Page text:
Letter to a law student | Inquirer Opinion
Young Blood

Letter to a law student

You might be tired of reading the cases assigned for today or of memorizing an article in the Civil Code for hours. Like you, I’ve had my share of good and not-so-good days for the past four months. I want to share with you some realizations which might help you in one way or another, to remind you that you are never alone in what you feel and experience.

Law and faith. In this battlefield called law school, I realized how faith could really push you forward whenever things get rough. Faith here consists of faith in one’s self and capabilities and, more important, faith in God. Whenever you are physically or emotionally tired, it is your faith and vision that will keep you going. Through the good and not-so-good days, keep your faith strong enough to push you a little more in this journey.


Another day, another chance. One of the first things I realized in law school is that we must live one day at a time, and to leave tomorrow’s worries for tomorrow. Indeed, surviving is made up of our everyday struggles. I realized that slowly, I am learning to outlive my bad recits and to cherish my well-done recits. To put it in other words, this is tantamount to learning how to move on with every single day, because the next day would be different and you can do much better than how you did yesterday. So chin up, hold your head high, and remember that today is a brand-new day filled with renewed opportunities.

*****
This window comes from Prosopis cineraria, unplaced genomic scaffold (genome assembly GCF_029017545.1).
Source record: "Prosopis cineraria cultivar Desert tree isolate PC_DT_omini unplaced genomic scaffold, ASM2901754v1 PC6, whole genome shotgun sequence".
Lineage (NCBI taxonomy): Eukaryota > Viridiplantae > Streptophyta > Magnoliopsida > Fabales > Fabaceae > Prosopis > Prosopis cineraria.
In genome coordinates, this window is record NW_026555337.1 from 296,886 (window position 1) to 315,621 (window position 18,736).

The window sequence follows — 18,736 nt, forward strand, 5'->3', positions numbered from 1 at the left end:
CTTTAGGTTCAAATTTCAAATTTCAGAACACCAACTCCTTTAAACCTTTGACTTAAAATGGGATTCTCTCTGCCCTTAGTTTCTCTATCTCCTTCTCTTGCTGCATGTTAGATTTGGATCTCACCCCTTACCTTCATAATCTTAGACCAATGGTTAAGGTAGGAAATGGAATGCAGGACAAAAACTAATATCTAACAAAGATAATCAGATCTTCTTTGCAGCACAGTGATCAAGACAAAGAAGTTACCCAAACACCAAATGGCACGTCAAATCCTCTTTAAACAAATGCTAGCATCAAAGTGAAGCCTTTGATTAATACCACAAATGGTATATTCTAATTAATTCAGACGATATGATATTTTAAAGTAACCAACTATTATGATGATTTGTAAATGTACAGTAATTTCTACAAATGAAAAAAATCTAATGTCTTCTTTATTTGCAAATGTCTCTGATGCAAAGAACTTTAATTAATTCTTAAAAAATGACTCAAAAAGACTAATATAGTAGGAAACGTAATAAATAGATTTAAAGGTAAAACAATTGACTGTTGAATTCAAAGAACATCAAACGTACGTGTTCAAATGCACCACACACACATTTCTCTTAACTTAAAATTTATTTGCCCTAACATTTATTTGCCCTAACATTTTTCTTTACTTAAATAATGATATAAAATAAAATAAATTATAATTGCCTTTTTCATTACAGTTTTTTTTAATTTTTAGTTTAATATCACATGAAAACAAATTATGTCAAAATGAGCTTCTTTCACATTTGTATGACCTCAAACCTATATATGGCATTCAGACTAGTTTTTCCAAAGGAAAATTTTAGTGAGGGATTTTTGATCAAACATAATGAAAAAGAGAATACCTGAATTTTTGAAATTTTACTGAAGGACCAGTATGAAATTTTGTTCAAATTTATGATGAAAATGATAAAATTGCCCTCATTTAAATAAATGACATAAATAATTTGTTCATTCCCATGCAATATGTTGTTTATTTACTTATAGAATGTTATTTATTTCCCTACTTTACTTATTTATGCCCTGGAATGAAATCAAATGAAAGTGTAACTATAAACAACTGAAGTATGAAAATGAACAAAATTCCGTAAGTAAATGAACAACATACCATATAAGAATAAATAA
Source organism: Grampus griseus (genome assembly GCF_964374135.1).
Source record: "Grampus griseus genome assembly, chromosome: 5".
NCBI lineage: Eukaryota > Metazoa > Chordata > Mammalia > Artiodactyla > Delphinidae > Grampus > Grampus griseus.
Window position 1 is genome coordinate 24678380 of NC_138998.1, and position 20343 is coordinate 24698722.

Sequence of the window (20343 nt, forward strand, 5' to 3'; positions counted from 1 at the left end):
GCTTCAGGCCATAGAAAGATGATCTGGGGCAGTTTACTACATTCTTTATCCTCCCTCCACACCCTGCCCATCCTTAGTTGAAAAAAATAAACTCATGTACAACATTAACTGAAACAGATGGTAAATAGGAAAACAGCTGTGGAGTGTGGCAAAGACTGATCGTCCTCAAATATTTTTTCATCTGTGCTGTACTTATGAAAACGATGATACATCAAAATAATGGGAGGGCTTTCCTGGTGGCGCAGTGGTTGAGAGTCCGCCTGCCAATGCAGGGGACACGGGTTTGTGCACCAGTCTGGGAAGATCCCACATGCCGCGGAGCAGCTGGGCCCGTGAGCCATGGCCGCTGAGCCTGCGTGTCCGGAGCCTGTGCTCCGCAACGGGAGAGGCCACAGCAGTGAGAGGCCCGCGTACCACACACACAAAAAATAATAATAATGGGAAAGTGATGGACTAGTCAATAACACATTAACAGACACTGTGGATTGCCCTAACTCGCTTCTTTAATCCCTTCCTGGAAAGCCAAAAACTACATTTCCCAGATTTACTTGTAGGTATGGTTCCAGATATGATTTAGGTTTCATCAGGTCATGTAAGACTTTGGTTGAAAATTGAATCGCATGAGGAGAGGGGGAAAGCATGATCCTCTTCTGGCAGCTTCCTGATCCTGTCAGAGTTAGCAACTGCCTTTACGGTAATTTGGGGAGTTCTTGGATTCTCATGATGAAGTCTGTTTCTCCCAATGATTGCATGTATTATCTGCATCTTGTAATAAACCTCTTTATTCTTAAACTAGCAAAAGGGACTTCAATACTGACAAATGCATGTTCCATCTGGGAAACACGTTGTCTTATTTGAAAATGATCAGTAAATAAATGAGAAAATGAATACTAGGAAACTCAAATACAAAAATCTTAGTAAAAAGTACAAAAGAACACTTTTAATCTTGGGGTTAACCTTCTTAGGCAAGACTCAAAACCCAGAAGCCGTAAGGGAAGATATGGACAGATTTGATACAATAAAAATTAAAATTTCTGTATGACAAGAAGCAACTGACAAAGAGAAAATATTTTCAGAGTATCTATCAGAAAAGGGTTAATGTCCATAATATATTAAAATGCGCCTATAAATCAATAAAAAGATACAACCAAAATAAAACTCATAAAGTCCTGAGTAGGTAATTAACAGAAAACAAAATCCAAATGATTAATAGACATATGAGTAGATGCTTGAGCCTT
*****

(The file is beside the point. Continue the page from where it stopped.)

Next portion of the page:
Whatever happens, trust the process. Maybe it’s a cliché, but I guess that it’s the whole point of every journey one has to go through. In the same manner that beginnings are always the hardest, sooner or later we will realize that every step we take will lead us to our ultimate goal. No matter how painful, how tiresome and how burdensome, the process is what builds our character into becoming ready for the realization of our dreams.